Trump's deportation plan is self-defeating and may lead to a rise in undocumented immigration

President-elect Donald Trump speaks during a meeting with House Speaker Paul Ryan in Washington, DC. Photo: Zach Gibson/ Getty Images.

Over the weekend, President-elect Donald Trump reaffirmed his intention to crack down on undocumented immigrants living in the US.

“What we are going to do is get the people that are criminal and have criminal records, gang members, drug dealers … probably 2 million, it could be even 3 million — we are getting them out of our country or we are going to incarcerate,” he said during an interview with “60 Minutes.”

Trump has framed his deportation scheme as a way to restore to US citizens the jobs usurped by immigrants and as a means to secure the southern border, but demographics and recent history suggest that such a crackdown will only exacerbate the misery and instability that have driven the surge of migrants heading to the US in recent years.

Data suggest that the number of unauthorised immigrants who’ve been convicted of crimes in the US is actually far fewer than the 2 million to 3 million number cited by Trump.

So to hit that number would mean going beyond criminal immigrants or immigrants with criminal records to include those who’ve only been charged or who’ve only committed low-level offenses, which Trump transition team members have said they’d do.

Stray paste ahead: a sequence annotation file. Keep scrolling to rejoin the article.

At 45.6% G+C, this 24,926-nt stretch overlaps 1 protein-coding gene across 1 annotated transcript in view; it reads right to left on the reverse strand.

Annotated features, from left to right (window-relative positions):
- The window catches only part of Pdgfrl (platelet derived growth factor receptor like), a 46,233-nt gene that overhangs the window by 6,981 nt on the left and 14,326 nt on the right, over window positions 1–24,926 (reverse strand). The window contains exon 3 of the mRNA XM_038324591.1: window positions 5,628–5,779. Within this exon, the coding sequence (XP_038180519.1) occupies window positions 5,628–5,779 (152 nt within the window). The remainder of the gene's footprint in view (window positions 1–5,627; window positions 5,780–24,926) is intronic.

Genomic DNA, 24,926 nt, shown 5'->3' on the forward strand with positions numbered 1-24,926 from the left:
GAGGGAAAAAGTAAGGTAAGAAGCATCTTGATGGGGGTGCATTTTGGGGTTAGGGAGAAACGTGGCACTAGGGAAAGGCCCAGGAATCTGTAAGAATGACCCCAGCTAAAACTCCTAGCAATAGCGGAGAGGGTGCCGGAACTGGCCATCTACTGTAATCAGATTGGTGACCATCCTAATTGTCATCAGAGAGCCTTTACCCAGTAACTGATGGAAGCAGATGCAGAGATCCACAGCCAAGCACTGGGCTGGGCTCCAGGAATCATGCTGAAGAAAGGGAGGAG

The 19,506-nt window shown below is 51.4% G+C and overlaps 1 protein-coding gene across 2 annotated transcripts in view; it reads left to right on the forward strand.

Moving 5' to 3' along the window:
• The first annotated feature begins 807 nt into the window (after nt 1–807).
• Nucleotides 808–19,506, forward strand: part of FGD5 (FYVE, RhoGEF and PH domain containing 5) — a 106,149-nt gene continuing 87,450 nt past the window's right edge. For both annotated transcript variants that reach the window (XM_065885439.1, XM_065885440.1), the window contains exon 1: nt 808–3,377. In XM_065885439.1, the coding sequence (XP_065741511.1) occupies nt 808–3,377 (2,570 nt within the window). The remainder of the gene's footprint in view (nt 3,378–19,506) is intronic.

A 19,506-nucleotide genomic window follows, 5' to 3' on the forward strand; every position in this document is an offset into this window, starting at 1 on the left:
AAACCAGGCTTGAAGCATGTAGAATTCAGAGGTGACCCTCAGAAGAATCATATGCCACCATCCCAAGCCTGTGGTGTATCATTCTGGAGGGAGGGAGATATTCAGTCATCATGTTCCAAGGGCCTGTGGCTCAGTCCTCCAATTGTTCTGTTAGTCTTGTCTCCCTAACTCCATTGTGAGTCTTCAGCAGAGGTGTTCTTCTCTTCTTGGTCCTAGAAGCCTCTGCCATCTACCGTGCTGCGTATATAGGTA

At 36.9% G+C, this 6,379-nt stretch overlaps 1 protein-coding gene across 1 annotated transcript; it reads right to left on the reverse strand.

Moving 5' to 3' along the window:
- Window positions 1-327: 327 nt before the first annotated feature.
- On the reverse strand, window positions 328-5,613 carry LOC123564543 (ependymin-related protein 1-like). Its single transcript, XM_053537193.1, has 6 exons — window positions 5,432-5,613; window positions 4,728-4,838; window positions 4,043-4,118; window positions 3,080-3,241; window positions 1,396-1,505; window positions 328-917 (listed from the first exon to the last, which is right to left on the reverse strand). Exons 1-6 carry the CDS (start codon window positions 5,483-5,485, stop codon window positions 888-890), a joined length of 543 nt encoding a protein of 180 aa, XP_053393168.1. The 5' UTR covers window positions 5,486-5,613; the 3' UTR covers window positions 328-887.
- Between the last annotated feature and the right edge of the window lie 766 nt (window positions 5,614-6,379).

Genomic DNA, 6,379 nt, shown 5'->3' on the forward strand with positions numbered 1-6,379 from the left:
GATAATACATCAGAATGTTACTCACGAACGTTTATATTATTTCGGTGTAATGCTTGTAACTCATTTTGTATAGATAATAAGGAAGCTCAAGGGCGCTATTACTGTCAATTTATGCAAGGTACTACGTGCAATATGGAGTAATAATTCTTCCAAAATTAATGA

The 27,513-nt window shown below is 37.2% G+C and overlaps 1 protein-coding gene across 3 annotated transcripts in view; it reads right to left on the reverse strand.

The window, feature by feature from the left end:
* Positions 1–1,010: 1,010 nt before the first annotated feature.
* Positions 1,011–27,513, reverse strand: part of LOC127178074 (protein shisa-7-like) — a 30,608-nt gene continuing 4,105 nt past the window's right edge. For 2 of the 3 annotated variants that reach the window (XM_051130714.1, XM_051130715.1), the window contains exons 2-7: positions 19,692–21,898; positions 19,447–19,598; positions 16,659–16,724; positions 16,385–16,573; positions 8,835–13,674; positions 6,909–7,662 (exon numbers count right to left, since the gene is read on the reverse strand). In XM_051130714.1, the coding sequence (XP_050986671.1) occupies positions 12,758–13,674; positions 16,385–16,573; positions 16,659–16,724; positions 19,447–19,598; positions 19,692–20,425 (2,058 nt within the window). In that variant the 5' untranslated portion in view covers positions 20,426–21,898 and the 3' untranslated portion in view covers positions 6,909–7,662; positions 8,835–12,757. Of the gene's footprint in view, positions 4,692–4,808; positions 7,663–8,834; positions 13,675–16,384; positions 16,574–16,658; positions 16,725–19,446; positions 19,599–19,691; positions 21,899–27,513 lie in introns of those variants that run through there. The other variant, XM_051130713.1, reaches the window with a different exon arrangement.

Trump has also said he’d roll back Obama’s programs offering temporary legal status to immigrants who entered the country illegally as children.

Leaving aside the fact that such immediate mass deportations would violate due process and appeal rights, doing so would mean ensnaring a number of people who are not serious criminals or who have no real ties to the country to which they’d be sent.

Like previous groups of deportees who’ve been sent back to Central America and Mexico, with few roots in their new home and little in the way of support, there won’t be much to prevent those people from slipping back into the stream of migrants who’ve headed to the US in recent years.

“Over a decade ago, the US began sharing some information with its Salvadoran counterparts about the people that it was deporting to El Salvador. However, there were very few economic opportunities or programs to address the needs of the deportees,” Mike Allison, a political science professor at the University of Scranton, told Business Insider.

“There is a bit more emphasis on speaking with deportees today, but there is limited assistance for those deported. There are no jobs,” Allison said. “Many of those deported simply want to return to the US where they might have lived for several years or where their family lives. While they might stay in El Salvador to reconnect with friends and family, many of them try to return to the US rather quickly.”

Such vulnerable people would not only tax the resources of governments in Latin America, particularly in Central America. (Nearly one-third of immigrants in the US in 2015 were from Mexico, El Salvador, and Guatemala.)